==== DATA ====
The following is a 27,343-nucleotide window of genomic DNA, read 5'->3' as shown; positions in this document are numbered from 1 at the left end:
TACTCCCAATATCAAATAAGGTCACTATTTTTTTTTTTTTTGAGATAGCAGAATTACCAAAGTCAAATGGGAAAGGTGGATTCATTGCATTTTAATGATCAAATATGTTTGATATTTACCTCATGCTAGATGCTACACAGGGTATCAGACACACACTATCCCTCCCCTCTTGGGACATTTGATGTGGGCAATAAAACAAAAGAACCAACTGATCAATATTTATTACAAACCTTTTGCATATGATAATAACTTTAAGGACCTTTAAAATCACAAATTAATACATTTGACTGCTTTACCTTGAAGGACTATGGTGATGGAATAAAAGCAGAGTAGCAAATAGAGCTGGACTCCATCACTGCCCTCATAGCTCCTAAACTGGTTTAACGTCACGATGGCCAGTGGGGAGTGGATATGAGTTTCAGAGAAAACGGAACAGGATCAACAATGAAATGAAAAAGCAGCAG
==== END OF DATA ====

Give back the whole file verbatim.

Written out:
The following is a 27,343-nucleotide window of genomic DNA, read 5'->3' as shown; positions in this document are numbered from 1 at the left end:
TACTCCCAATATCAAATAAGGTCACTATTTTTTTTTTTTTTGAGATAGCAGAATTACCAAAGTCAAATGGGAAAGGTGGATTCATTGCATTTTAATGATCAAATATGTTTGATATTTACCTCATGCTAGATGCTACACAGGGTATCAGACACACACTATCCCTCCCCTCTTGGGACATTTGATGTGGGCAATAAAACAAAAGAACCAACTGATCAATATTTATTACAAACCTTTTGCATATGATAATAACTTTAAGGACCTTTAAAATCACAAATTAATACATTTGACTGCTTTACCTTGAAGGACTATGGTGATGGAATAAAAGCAGAGTAGCAAATAGAGCTGGACTCCATCACTGCCCTCATAGCTCCTAAACTGGTTTAACGTCACGATGGCCAGTGGGGAGTGGATATGAGTTTCAGAGAAAACGGAACAGGATCAACAATGAAATGAAAAAGCAGCAG